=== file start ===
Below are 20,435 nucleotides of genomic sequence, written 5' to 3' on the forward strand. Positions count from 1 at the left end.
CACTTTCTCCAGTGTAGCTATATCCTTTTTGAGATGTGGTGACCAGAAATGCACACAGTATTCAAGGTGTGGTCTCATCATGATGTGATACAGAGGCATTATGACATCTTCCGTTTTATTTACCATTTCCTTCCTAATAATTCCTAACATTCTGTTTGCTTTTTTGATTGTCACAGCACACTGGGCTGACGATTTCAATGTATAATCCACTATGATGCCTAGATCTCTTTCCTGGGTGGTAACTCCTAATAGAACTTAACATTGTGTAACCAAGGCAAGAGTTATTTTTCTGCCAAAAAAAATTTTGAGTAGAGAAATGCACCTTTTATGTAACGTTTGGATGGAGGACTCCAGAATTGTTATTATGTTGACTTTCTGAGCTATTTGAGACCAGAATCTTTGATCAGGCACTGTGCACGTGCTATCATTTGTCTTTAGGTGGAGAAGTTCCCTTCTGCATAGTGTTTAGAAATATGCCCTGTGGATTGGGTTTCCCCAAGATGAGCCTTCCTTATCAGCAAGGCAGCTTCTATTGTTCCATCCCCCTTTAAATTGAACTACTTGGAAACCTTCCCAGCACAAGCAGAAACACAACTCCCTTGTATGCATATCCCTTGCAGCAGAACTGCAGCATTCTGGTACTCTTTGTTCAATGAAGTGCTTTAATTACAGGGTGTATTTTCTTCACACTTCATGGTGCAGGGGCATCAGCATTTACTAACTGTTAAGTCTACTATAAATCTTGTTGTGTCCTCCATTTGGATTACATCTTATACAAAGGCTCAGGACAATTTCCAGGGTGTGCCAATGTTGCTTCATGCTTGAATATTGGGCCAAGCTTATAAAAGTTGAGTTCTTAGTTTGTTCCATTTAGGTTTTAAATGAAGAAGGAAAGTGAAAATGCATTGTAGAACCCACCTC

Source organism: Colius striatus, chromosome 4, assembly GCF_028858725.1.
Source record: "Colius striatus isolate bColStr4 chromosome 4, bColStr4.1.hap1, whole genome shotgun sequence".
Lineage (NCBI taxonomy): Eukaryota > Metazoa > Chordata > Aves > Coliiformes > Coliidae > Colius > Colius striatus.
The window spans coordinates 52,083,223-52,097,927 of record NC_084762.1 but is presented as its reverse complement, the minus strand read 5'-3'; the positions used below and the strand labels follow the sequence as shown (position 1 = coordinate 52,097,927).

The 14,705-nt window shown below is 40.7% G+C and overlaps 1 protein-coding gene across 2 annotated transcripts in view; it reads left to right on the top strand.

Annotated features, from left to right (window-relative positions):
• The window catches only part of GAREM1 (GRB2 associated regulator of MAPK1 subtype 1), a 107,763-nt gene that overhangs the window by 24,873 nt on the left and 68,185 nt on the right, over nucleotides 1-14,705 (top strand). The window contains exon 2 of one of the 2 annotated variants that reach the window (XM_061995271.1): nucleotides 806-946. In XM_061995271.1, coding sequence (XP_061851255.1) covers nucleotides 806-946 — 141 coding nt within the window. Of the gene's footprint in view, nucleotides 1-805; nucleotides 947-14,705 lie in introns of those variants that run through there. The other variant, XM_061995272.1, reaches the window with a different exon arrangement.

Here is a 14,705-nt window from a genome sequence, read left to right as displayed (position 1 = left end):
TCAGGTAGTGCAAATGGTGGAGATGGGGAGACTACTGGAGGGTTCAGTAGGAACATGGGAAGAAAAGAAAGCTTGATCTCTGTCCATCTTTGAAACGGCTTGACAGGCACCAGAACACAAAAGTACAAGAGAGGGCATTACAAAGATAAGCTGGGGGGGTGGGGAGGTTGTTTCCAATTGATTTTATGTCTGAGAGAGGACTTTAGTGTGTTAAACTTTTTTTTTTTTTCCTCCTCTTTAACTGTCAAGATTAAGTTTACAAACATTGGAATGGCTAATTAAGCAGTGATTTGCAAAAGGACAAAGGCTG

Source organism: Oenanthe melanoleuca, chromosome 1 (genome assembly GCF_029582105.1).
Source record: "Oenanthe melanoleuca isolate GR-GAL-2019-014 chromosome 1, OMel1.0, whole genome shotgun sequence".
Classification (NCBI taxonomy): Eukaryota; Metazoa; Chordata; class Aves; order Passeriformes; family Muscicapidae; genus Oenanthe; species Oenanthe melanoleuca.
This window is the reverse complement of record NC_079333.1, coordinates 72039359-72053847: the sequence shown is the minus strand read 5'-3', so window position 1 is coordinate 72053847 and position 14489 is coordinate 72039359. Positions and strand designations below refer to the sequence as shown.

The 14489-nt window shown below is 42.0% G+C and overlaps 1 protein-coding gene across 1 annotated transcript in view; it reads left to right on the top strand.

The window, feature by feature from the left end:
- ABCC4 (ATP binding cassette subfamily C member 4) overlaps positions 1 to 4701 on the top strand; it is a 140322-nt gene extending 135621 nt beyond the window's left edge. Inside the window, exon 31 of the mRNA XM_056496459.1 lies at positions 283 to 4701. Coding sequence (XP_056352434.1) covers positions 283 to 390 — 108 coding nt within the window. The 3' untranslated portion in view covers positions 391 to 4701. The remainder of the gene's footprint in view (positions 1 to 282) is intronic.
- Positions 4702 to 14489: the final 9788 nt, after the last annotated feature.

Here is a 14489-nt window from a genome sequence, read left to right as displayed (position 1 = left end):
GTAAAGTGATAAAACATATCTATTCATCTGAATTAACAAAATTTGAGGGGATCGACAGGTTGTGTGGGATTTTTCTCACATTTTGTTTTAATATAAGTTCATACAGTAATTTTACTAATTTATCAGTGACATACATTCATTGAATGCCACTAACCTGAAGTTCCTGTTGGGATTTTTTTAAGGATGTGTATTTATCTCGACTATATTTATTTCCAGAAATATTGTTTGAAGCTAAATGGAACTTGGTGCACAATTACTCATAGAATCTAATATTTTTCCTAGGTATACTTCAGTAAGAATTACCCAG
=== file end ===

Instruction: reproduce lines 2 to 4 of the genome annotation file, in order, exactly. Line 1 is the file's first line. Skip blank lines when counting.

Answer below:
CACTTTCTCCAGTGTAGCTATATCCTTTTTGAGATGTGGTGACCAGAAATGCACACAGTATTCAAGGTGTGGTCTCATCATGATGTGATACAGAGGCATTATGACATCTTCCGTTTTATTTACCATTTCCTTCCTAATAATTCCTAACATTCTGTTTGCTTTTTTGATTGTCACAGCACACTGGGCTGACGATTTCAATGTATAATCCACTATGATGCCTAGATCTCTTTCCTGGGTGGTAACTCCTAATAGAACTTAACATTGTGTAACCAAGGCAAGAGTTATTTTTCTGCCAAAAAAAATTTTGAGTAGAGAAATGCACCTTTTATGTAACGTTTGGATGGAGGACTCCAGAATTGTTATTATGTTGACTTTCTGAGCTATTTGAGACCAGAATCTTTGATCAGGCACTGTGCACGTGCTATCATTTGTCTTTAGGTGGAGAAGTTCCCTTCTGCATAGTGTTTAGAAATATGCCCTGTGGATTGGGTTTCCCCAAGATGAGCCTTCCTTATCAGCAAGGCAGCTTCTATTGTTCCATCCCCCTTTAAATTGAACTACTTGGAAACCTTCCCAGCACAAGCAGAAACACAACTCCCTTGTATGCATATCCCTTGCAGCAGAACTGCAGCATTCTGGTACTCTTTGTTCAATGAAGTGCTTTAATTACAGGGTGTATTTTCTTCACACTTCATGGTGCAGGGGCATCAGCATTTACTAACTGTTAAGTCTACTATAAATCTTGTTGTGTCCTCCATTTGGATTACATCTTATACAAAGGCTCAGGACAATTTCCAGGGTGTGCCAATGTTGCTTCATGCTTGAATATTGGGCCAAGCTTATAAAAGTTGAGTTCTTAGTTTGTTCCATTTAGGTTTTAAATGAAGAAGGAAAGTGAAAATGCATTGTAGAACCCACCTC

Source organism: Colius striatus, chromosome 4, assembly GCF_028858725.1.
Source record: "Colius striatus isolate bColStr4 chromosome 4, bColStr4.1.hap1, whole genome shotgun sequence".